We all have a vision about ourselves that identifies who we are: student, daughter/son, morally straight, intelligent, etc. The self-affirmation theory says that we are motivated to maintain this positive self-identity even when somebody or something threatens our belief. Have you ever noticed when somebody else tells you ‘who you are’ that does not align with your belief, we immediately become defensive trying to rationalize the reason we are who we say we are — and by default, not who they say we are?
Self-affirmation is a powerful way that our brain attempts to protect our identity, cope with stress/threats and can (potentially) improve grades and your health!
The 4 Principles of Self-Affirmation Theory
- Protect Self-Integrity – Self-affirmation theory suggests our concept of ourselves is that of a good, moral person who acts accordingly. People will make efforts and take action in an effort to maintain this positive image.
- We become defensive to protect sense of self – If something or somebody threatens our self-integrity, people become defensive in an attempt to reduce the threat to their self-identity. This can appear in the form of denial or avoidance.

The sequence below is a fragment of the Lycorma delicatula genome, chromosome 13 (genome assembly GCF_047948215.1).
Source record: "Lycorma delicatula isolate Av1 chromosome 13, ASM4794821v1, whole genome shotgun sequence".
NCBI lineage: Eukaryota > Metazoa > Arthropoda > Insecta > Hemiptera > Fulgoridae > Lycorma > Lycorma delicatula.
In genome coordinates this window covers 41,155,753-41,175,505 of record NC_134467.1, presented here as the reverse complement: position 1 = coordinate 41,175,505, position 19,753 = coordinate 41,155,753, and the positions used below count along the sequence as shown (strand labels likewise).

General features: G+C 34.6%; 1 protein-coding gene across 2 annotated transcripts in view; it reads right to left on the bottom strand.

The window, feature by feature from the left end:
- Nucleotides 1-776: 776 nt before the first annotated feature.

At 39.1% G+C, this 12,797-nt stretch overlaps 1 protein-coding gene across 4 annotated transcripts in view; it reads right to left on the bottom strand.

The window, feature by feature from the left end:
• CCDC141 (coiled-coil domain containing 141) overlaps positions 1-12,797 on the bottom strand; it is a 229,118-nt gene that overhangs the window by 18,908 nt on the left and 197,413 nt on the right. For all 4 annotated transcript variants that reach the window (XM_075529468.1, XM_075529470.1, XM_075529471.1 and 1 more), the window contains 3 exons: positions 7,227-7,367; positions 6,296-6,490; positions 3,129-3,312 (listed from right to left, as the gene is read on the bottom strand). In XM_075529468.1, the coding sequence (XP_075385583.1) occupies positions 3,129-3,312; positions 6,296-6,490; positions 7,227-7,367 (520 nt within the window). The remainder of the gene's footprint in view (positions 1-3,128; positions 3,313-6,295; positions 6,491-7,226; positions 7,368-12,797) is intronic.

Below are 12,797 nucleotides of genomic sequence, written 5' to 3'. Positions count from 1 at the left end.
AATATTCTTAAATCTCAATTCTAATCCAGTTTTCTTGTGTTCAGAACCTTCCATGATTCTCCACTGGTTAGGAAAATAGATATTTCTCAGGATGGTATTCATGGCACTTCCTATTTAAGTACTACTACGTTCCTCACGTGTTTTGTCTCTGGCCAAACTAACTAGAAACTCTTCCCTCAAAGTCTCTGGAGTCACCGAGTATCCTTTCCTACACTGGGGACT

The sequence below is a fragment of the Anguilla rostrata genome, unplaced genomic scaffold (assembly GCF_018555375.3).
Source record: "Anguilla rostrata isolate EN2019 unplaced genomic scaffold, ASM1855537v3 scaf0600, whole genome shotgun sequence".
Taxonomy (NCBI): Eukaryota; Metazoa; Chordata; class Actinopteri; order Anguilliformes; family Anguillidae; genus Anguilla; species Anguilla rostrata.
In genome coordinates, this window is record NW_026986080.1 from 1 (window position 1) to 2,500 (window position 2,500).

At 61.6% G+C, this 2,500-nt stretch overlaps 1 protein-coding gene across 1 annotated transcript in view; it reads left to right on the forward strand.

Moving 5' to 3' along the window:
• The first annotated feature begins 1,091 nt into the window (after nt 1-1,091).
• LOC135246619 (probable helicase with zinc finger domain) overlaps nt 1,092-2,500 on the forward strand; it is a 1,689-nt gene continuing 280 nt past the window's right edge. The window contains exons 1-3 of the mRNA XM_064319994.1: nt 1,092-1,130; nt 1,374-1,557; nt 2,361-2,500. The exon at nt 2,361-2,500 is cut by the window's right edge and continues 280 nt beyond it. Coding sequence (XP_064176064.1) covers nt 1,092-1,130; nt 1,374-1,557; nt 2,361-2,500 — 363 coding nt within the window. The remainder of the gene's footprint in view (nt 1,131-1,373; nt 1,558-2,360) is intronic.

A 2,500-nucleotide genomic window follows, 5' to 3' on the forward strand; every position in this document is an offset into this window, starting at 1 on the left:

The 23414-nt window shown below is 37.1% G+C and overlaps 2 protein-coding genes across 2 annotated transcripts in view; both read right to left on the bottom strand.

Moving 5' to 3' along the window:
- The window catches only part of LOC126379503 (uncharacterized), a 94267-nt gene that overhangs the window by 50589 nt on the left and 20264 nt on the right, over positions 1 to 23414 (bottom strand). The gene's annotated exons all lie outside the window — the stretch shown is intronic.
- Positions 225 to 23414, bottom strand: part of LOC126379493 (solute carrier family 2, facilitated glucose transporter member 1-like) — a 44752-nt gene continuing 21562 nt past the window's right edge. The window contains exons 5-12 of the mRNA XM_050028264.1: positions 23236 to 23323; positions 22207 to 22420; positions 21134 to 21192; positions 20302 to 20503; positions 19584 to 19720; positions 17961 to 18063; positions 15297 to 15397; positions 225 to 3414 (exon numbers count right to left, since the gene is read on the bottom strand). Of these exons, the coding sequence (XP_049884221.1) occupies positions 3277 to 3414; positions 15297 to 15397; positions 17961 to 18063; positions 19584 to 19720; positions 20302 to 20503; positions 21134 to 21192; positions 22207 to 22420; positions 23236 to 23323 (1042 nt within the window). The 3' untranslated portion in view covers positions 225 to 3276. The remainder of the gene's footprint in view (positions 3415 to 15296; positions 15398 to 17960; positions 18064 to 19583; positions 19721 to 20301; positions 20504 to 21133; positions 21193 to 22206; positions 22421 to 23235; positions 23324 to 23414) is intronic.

- Self-integrity can change – People have multiple self-concepts based on various roles they play in the community (ie: parent, child, employee). This allows people to highlight their strengths in various roles, especially if another role’s beliefs are being threatened.
- Perceived threats are reduced by action – While a person’s self-identity is being threatened, they will find ways to affirm their beliefs and lessen the threat. These actions help affirm who the person is and reminds them of their values.
If you need help with your self-identity, Your Success Coach can help! Schedule a complimentary appointment today.